US President Donald Trump has stated that he will soon begin “renegotiating” the North American Free Trade Agreement (NAFTA) with his Canadian and Mexican counterparts.
According to the newly sworn-in president, meetings have been scheduled with Canadian Prime Minister Justin Trudeau and Mexican President Enrique Pena Nieto. The White House website states that if Canada and Mexico refuse to accept a renegotiation of the agreement that provides a “fair deal” for American workers, then the US will move to withdraw from it.
Speaking at a ceremony to swear in senior White House staff, President Trump also stated that he would tak with Mexican President Pena Nieto about immigration and and border security in a meeting that the White House says will take place on 31 January. No date has been given for a meeting between Mr Trump and Mr Trudeau.
Meanwhile on 21 January, President Pena Nieto’s office disclosed that the Mexican leader had called Mr Trump to congratulate him. In a statement, the Mexican president “reiterated the strategic priority of bilateral ties…and expressed his interest in maintaining an open dialogue.” President Trump meanwhile has stated that “Mexico has been terrific. The president has been really very amazing.” In regards to the NAFTA renegotiations, President Trump stated, “I think we are going to have a very good result for Mexico, for the United States, for everybody.”
President Pena Nieto has faced criticism in Mexico for lacking a clear plan of action to deal with President Trump’s threats, which include building a massive border wall at Mexico’s expense and imposing a tax on Mexican imports. Protests were held on 20 January outside a Ford showroom in Mexico City after the car company cancelled a US $1.6 billion plant that it had planned on building in Mexico.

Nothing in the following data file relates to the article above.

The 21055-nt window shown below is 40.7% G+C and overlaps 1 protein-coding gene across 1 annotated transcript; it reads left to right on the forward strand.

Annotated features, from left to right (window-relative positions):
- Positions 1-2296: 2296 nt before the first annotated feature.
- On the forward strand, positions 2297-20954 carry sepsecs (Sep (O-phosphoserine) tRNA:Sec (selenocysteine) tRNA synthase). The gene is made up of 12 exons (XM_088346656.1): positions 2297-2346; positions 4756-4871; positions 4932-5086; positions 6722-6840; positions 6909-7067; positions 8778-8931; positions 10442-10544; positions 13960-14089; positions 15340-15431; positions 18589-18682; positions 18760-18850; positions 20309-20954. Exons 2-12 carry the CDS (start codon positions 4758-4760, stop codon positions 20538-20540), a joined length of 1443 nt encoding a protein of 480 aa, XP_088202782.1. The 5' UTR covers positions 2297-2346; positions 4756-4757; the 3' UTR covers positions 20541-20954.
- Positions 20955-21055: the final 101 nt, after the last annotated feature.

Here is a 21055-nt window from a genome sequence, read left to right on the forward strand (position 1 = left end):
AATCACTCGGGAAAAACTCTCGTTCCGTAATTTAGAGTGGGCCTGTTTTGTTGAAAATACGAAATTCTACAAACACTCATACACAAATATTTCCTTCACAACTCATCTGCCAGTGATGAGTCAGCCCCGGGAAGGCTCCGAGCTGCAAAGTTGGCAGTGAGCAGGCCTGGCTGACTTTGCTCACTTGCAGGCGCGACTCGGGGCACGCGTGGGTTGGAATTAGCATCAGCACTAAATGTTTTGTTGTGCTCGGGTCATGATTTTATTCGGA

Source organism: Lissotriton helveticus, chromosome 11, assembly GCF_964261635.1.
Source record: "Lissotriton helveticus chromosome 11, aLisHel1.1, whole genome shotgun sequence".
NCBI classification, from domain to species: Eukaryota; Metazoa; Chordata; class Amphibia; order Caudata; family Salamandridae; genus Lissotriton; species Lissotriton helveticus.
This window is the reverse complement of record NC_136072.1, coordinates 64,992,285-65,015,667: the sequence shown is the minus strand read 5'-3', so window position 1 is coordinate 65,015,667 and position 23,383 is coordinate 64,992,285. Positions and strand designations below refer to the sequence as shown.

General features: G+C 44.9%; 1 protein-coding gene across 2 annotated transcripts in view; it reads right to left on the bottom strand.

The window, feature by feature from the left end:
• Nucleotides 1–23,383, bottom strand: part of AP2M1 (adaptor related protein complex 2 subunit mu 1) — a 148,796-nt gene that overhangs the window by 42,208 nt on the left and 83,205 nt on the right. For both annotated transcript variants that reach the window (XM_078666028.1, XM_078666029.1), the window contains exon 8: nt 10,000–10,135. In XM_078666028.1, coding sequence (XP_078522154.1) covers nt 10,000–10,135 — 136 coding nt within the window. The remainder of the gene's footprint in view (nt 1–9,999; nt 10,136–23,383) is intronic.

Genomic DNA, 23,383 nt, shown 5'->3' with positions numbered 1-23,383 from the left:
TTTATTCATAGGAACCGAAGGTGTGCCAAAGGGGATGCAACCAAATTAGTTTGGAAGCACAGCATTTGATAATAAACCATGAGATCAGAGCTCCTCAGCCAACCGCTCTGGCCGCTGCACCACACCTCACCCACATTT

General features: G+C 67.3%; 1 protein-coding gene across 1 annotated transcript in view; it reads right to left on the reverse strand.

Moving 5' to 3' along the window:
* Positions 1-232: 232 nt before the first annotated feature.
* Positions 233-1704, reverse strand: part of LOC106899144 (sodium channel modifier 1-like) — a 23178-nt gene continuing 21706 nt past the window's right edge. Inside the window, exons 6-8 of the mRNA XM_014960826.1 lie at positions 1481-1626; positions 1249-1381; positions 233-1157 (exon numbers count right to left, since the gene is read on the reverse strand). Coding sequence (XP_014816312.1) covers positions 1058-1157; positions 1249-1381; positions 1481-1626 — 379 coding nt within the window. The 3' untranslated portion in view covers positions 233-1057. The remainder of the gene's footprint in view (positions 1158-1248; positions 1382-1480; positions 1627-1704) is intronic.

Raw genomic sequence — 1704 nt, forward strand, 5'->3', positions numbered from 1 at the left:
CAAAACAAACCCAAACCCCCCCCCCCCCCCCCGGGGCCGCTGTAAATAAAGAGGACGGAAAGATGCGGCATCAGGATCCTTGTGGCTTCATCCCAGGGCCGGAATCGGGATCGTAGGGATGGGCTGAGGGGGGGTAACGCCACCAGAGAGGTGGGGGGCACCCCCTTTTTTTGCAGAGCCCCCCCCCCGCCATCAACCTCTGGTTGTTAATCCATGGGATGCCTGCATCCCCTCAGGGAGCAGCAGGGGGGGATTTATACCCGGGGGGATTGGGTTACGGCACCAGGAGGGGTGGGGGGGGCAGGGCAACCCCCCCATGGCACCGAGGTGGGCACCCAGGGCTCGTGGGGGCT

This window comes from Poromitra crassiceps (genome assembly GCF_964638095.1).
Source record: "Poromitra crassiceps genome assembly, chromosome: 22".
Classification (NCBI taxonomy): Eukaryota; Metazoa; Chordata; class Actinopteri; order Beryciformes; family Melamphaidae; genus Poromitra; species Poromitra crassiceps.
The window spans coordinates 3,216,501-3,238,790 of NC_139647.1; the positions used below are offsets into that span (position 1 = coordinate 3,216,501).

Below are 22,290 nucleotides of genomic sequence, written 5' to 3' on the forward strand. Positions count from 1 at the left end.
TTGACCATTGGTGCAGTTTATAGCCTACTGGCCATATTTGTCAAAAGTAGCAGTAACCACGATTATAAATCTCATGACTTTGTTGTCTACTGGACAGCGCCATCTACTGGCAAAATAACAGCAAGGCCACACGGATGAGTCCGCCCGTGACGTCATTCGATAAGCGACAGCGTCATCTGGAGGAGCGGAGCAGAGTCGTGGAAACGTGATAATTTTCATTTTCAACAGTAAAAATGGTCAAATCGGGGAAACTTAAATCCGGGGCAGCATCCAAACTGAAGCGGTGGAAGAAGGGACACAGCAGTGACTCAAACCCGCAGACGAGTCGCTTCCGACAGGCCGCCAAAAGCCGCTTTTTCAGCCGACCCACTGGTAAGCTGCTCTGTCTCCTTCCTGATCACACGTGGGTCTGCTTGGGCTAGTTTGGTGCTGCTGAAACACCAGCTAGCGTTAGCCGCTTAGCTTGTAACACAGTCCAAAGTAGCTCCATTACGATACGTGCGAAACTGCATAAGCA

What is the NAFTA Agreement?
The North American Free Trade Agreement came into effect between the US, Canada and Mexico in 1994, when Bill Clinton was president. The agreement effectively created one of the world’s largest free trade zones by reducing or eliminating tariffs on most products. The pact was meant to benefit small businesses by lowering costs and reducing bureaucracy in a bid to facilitate buying and selling abroad. However whether it has ultimately helped or harmed Americans has been hotly debated. In 2015, the Congressional Research Service, which provides independent analysis, stated that “in reality, NAFTA did not cause the huge job losses feared by the critics or the large economic gains predicted by supporters,” adding that “the net overall effect of NAFTA on the US economy appears to have been relatively modest, primarily because trade with Canada and Mexico accounts for a small percentage of US GDP.”